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“The Eventual Millionaire” Explores How Anyone Can Be an Entrepreneur and Successfully Nourish Their Startup and their Life

February 26, 2014

Author Jaime Tardy’s new book show readers how to take control of their money, be passionate about their work, and overcome fears and excuses to obtain a fulfilling and rewarding lifestyle.

(PRWEB) February 26, 2014

For many people, starting a business is one of the best ways to achieve both wealth and the personal goals that they have set for themselves. Many people want to become entrepreneurs at some point, but lack confidence in their ability to run a business. The truth is, though, that anyone can start their own company. In her new book, "The Eventual Millionaire: How Anyone Can Be an Entrepreneur and Successfully Grow Their Startup" (WILEY: February 2014; Hardcover & e-book: $27.95: ISBN: 978-1-118-67470-3), business coach Jaime Tardy explains that money is not the true key to happiness, but it is something that someone can accumulate along their journey toward a fulfilling and rewarding lifestyle.

At 22 years old, author Tardy had all of the trappings of success. Two new cars, a house with a pool—these material possessions made her life look picture perfect from the outside. But from the inside, Tardy realized just how unhappy she was. With $70,000 in debt and a job that she hated, she made the decision to get out and start living for herself. Just 16 months later, she was debt-free. She now works part time doing work she loves and makes more than her stressful corporate job ever paid her.

The first question that people ask when they hear Tardy's story is, "How did she do it?" In "The Eventual Millionaire" she answers this question and shares her secrets that can help anyone transform their life. Not only does this book explain her exact steps, but it also distills the advice from over 120 millionaires that successfully have grown their startups.

“After interviewing more than 120 millionaires, I can easily say that there are patterns to success. So many similar stories and struggles have come up in the course of years of studying them,” says Tardy. “I can also easily say that calling them millionaires almost seems trite, because they are utterly amazing people, and their net worth does not define them.”

More and more people around the world are becoming entrepreneurs, according to a Global Entrepreneurship Monitor 2011 report. The world’s so-called “innovation-driven” economies saw an increase of 22% in early-stage entrepreneurship in 2011 over the year before, as measured by the number of people operating a business that’s less than 3.5 years old. In the United States, entrepreneurial activity increased a whopping 60% in 2011 from 2010. The boost in US entrepreneurship is somewhat of a mixed indicator, signaling that while the economy is improving, some people are turning to entrepreneurship because it’s becoming evident that some jobs may never come back. People want to build a business for their own security, to build wealth, to have a retirement account, to help create jobs, and to make their lives more meaningful. But, these same people need to hear from others who have done it. They need practical advice and how-to’s, but they also need the inspiration.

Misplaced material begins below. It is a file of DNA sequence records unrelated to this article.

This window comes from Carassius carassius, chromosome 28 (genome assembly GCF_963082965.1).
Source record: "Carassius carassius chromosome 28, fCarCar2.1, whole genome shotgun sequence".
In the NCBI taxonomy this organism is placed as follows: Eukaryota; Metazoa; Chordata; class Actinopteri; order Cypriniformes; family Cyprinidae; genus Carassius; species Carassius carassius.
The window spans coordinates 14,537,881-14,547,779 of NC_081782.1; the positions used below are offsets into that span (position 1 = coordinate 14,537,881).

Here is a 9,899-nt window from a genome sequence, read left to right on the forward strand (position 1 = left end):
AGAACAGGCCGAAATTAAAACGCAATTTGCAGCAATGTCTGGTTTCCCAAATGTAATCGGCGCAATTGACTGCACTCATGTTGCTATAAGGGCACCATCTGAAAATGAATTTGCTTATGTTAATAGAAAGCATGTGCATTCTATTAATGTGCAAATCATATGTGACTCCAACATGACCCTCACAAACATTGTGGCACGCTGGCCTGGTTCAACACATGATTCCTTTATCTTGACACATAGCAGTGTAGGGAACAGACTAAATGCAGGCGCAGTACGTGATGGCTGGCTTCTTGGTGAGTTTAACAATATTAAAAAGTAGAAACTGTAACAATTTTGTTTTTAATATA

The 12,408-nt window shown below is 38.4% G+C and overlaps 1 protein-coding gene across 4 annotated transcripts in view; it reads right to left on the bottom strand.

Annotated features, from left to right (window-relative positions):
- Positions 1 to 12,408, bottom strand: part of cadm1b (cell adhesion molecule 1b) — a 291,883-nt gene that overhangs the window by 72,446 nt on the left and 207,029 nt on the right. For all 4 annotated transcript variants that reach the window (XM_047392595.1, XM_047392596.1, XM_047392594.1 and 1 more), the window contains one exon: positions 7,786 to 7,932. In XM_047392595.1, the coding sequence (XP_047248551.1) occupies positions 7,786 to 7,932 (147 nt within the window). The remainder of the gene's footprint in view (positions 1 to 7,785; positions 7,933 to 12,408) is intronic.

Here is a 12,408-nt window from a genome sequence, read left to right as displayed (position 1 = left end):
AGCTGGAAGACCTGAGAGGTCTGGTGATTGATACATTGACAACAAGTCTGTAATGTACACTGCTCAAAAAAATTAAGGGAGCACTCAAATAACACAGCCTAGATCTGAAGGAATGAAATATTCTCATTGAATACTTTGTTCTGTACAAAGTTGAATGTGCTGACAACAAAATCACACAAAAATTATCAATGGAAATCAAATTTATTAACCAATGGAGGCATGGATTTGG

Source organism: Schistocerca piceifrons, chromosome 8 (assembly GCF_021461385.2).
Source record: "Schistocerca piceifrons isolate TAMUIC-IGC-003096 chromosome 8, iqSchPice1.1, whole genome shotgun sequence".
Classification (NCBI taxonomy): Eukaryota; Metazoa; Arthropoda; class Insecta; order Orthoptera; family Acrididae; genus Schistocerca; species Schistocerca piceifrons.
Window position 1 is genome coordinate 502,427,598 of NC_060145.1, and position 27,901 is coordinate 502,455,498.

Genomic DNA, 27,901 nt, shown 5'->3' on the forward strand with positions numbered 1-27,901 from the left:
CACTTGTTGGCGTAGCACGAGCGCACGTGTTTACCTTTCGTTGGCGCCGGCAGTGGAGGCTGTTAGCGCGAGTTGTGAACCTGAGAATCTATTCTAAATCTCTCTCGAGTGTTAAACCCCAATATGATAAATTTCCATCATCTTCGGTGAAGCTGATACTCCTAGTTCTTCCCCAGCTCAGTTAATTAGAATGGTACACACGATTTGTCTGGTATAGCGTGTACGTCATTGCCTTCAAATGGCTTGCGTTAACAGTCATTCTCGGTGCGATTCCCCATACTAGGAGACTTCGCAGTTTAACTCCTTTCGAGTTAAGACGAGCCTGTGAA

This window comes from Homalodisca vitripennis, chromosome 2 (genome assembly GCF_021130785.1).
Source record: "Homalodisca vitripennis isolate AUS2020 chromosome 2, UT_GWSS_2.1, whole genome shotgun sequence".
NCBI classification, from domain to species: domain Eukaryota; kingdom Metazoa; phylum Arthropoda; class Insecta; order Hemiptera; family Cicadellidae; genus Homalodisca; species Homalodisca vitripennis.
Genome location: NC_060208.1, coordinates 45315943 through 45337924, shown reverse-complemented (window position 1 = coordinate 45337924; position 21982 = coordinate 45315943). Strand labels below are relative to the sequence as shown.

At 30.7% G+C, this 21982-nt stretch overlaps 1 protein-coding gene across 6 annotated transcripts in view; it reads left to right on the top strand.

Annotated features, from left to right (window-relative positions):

“An eventual millionaire is someone with a goal to be a millionaire, eventually. But they want to do it on their own terms—with an enjoyable life and an enjoyable business,” explains Tardy. “Eventual millionaires are everywhere, from an airplane pilot looking to start his own business for more freedom and money, to a student looking to start her life on the right foot, to a successful business owner needing inspiration and wondering how to take her business to the next level.”

There are many ways to become a millionaire, but research has often shown that creating your own business is one of the best ways to build wealth. Wealthy households are more likely than others to be headed by a business owner, according to the Kauffman Foundation for Entrepreneurial Leadership. "The Eventual Millionaire" lays the foundation for those looking to start their own business and work their way toward financial independence and a fulfilled life.

Tardy adds, “We all want to be successful and enjoy financial security, but we don’t know how, don’t think we can do it, or aren’t willing to sacrifice everything for it. This book is a culmination of all that I’ve learned since those days when I was unhappy in my job. This is the book I wish I’d had during that time. Interviewing these millionaires has afforded me more knowledge about money and happiness than I ever dreamed of. How you spend your days, and what you contribute to the world matters. So why do we give that all up in the pursuit of money? Don't get me wrong; the money matters, too. But you should strive for a life where you can make decisions based on what’s best, not on whether you have the money. Life first, then money.”

About the author

JAIME TARDY is a business coach and speaker who helps entrepreneurs to achieve their goals. She is the founder of EventualMillionaire.com, a website that features a new millionaire interview each week that focuses on personal finance and entrepreneurship. She made her exit from the corporate world after finding herself $70,000 in debt and realizing that she hated her job. With an ambitious goal and a strategic plan, she was out of debt and out of the job she hated in just 16 months. Now, Tardy is helping others to find freedom, money and work they love. She has been featured on CNN, MSN, Kiplinger's, Fox Business and Yahoo!'s homepage.

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Source: prweb



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